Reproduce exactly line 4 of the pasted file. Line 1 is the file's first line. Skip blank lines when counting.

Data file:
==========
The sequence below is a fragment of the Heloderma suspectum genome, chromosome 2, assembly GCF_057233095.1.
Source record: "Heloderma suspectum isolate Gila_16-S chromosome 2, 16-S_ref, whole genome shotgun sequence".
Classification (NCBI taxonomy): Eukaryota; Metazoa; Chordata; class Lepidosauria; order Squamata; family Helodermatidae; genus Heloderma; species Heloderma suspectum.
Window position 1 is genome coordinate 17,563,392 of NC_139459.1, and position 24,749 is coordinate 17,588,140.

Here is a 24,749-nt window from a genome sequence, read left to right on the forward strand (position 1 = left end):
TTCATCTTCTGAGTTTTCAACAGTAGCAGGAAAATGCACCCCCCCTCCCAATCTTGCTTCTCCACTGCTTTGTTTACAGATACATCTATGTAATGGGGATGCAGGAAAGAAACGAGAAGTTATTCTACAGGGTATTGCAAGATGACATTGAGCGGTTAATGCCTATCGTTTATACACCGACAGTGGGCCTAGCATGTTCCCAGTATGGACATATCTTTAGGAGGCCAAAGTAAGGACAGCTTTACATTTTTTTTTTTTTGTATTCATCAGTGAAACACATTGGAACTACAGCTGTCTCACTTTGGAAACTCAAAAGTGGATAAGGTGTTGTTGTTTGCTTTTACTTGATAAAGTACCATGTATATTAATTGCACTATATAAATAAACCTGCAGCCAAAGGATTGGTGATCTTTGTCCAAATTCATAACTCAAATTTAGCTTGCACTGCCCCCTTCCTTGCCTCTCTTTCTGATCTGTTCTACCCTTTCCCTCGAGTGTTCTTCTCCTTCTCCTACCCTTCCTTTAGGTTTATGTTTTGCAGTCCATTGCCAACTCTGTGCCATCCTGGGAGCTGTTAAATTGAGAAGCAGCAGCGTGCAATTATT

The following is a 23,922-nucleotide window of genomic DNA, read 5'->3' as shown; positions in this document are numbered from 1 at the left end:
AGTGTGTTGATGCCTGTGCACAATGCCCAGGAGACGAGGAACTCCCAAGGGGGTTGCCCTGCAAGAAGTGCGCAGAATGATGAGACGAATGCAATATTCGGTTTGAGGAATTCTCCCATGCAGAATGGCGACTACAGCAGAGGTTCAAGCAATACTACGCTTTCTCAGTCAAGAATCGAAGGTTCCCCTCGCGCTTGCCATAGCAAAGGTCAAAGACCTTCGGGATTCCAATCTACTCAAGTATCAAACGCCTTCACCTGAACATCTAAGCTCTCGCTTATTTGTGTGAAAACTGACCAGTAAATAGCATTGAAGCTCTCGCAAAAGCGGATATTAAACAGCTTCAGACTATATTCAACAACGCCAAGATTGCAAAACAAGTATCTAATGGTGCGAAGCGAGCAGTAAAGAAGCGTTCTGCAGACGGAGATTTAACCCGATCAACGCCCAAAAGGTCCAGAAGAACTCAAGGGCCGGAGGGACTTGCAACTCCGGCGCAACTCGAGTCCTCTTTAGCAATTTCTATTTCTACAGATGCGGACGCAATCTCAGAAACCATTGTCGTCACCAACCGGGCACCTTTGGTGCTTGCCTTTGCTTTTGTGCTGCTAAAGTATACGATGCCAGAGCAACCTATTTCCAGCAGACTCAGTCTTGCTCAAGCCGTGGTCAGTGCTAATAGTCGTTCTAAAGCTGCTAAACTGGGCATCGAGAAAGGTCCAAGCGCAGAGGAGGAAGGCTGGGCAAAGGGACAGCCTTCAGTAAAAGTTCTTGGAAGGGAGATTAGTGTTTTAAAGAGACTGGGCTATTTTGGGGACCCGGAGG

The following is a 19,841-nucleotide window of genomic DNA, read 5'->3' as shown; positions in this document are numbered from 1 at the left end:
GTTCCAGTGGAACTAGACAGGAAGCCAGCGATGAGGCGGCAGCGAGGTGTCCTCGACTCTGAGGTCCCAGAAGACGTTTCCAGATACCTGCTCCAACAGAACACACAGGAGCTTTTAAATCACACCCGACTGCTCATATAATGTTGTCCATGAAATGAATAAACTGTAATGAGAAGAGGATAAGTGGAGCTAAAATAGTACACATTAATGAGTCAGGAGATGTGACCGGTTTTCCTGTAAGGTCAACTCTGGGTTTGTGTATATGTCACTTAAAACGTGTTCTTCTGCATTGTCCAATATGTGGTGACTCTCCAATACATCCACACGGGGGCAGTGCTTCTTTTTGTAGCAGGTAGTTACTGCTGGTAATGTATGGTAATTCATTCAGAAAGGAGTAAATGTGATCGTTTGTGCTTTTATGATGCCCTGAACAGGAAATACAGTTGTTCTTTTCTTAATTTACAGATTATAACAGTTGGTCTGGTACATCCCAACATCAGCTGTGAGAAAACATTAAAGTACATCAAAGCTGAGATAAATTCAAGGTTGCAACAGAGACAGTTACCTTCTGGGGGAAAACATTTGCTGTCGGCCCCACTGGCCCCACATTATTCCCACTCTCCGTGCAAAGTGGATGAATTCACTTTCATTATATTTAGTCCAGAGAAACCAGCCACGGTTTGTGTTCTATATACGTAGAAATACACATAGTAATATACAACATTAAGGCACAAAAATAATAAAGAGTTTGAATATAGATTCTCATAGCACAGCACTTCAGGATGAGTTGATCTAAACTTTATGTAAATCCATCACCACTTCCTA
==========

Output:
Window position 1 is genome coordinate 17,563,392 of NC_139459.1, and position 24,749 is coordinate 17,588,140.